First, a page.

What Human Resources need to know about GDPR
What Human Resources need to know about GDPR
With the General Data Protection Regulations (GDPR), for Europe coming into force on 25th May 2018, stakeholders within all businesses will need be aware of the impact these new regulations are likely to have. As we have already explained, the regulations effectively standardise rules across the EU and the UK, as they have committed to observing GDPR even after Brexit.
In anticipation of the new regulations being enforced, we have prepared a two-part series on how the GDPR impact company’s Human Resources teams, with the first part focusing on the impact of GDPR on HR & Recruitment. This is, firstly, from a requirement perspective, and secondly, for the treatment of employees’ personal data.
GDPR will have its most significant effect in improving how businesses handle their customer data, which is why Amanda Williams from Sapphire Consulting says: “it will be the biggest change in data protection in decades which (if embraced) will build trust between brands and customers.” Nonetheless, much of GDPR will also apply to employee data. Employers need to be ready by reviewing their processes, and engaging with suppliers, and their employees.
Here are the main talking points:
Clarity for employees
For employees, transparency is always a good thing. With the new GDPR, knowing what data is being held by your company, where it is being stored, how it is being used, and who it is being used, by will now all be standard rights. This means that as an employer, you should be reviewing and documenting all stages of your employee lifecycle.
You can then ensure that processes about how personal data is used are reviewed with relevant team members, and that a summary of this made available to employees.
Providing what data you store
GDPR will give employees the right to ask for details of any and all personal information that you store on them. If you have catalogued the employee lifecycle accurately, this should be easy to pull together. This documentation process should also mean that you can standardise the format of responses, and reduce the chance of omissions.
An added responsibility (which is particularly important when dealing with ex-employees) is validating that the request actually comes from the ex-employee. This should be done using ‘reasonable means’, but given the broad definition, this should be reviewed and signed off internally.
Best practice: GDPR also suggests that, where possible, access to data stored should be made available via secure remote access. This will be time saving in the long term, but may require a significant project to bring together all relevant data points.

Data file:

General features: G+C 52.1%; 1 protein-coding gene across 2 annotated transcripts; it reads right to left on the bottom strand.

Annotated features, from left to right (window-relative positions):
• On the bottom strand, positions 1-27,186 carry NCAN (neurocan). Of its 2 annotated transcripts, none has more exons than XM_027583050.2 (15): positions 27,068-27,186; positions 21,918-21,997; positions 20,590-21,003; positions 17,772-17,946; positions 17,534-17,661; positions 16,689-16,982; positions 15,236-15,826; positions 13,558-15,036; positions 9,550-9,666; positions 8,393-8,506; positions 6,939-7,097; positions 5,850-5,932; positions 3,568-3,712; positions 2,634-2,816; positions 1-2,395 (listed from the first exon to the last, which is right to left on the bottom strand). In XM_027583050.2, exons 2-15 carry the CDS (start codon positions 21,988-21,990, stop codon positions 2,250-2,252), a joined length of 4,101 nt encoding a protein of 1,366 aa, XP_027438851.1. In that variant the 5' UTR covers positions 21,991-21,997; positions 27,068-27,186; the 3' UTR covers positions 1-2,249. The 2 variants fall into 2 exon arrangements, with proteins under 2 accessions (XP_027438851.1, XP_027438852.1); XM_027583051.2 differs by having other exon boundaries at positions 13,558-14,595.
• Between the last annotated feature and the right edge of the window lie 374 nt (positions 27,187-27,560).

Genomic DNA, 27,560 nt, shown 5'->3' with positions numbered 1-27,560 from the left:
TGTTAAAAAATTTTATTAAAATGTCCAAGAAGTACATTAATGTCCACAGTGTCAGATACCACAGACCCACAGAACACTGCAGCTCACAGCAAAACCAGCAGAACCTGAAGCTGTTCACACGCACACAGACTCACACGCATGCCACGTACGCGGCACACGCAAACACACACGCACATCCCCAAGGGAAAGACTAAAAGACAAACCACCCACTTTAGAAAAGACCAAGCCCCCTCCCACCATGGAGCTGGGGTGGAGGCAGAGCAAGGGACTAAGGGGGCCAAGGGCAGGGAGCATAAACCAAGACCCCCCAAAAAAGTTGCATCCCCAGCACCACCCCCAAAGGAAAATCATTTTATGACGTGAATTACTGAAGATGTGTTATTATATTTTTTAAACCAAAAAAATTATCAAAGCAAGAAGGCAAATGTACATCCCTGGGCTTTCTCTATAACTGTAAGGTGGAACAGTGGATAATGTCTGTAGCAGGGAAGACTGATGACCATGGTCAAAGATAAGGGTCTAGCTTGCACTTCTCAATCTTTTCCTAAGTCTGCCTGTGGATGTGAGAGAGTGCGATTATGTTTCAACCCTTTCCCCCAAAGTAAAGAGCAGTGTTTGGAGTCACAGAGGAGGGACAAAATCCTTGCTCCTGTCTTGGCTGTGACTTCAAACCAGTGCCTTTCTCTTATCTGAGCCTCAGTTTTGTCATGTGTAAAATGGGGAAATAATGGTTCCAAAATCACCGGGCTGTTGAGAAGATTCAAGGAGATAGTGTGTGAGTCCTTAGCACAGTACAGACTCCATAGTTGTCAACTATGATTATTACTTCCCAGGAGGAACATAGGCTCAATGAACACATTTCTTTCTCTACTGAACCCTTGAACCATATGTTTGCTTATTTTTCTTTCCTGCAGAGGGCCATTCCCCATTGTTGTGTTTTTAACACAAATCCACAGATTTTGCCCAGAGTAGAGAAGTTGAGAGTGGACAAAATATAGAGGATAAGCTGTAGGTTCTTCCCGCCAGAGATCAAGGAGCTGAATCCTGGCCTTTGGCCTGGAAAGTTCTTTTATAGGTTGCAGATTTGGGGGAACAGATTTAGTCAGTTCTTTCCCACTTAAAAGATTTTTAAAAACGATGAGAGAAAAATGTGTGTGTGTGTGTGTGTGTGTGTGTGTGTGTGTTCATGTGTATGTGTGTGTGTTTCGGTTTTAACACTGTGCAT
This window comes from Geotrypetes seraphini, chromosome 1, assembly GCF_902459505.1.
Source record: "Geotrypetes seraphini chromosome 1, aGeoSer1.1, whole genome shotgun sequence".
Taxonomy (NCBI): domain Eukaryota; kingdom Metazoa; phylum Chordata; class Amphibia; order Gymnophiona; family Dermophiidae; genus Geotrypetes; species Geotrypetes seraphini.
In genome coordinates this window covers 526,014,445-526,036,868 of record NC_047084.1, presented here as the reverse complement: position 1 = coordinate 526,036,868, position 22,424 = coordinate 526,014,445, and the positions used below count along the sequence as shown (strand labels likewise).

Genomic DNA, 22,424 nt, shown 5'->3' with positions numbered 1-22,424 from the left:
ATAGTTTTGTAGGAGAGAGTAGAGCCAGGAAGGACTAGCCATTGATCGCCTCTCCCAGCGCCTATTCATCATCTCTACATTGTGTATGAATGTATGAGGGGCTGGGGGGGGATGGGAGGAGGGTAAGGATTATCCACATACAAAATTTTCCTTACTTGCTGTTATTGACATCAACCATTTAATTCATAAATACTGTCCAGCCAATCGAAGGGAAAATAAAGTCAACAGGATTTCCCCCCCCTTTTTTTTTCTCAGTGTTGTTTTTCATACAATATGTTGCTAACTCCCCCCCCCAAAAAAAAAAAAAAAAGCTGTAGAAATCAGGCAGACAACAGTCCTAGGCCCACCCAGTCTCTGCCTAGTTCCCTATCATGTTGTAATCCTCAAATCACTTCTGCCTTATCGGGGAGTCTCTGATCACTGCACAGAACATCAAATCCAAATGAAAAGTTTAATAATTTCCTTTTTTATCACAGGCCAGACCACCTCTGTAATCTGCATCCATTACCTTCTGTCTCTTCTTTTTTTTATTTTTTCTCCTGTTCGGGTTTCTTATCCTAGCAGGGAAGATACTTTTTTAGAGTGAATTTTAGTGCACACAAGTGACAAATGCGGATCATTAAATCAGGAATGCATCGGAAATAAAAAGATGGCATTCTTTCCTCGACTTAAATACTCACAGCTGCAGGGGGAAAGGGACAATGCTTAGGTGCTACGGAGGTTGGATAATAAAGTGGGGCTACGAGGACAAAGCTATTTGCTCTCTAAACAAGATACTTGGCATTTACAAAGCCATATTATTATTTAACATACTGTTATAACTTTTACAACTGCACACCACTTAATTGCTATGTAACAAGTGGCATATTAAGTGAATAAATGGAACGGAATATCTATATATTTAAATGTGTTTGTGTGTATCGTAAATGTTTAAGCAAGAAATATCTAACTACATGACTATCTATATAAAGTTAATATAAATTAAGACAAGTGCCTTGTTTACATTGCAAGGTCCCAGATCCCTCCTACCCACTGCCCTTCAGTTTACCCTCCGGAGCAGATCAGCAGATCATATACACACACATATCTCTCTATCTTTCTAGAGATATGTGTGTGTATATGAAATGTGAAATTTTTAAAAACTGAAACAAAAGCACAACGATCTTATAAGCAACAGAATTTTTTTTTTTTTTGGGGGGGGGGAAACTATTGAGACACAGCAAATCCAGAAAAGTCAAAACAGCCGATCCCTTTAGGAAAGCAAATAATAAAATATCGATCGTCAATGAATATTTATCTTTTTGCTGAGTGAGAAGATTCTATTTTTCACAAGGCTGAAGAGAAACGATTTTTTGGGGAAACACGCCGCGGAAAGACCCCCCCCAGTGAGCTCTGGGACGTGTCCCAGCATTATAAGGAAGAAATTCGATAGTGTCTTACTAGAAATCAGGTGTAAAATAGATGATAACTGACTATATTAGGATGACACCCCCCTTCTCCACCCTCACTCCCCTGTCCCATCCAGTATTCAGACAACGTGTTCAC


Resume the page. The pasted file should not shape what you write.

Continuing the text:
Data rectification rights
You will also be required to amend data if asked to do so by a past or present employee. For companies with a centralised employee record system, this can be done simply. However, companies that have multiple areas for data capture and various departments using the data (like payroll and HR), will find this to be a time-consuming process of identifying all the data points well before they can be updated. Part of preparation for GDPR may well involve centralising this data.
Right to be forgotten
One of the central tenants of GDPR is that people, including employees, have the right to be forgotten, or to put this in simpler terms, have all their information removed form a company’s systems.
However, this right to be forgotten will not apply when a legal requirement to keep the data (such as for tax purposes) takes precedence. Understanding when the right to be forgotten is applicable needs to be reviewed, and a formal process for qualifying people in or out should be detailed.
One aspect of GDPR that has drawn the greatest attention are the fines for non-compliance, and fines are likely to be heaviest when a breach has taken place. One of the most important aspects of dealing with a breach is communicating the breach to the regulator, and to the individual(s) impacted.
This is likely to have a very significant impact on public perception of any company that suffers from a breach.
The best laid plans…
While IT and compliance teams will be more involved with locking down systems from a cyber security perspective, it is well known that most penetration of secure data occurs due to users’ (accidental or malicious) error. Thus, training of staff needs to be continuous, and effective.
This training also needs to be auditable, and signed off by the Data Protection Officer. It will likely fall to HR teams monitor this process.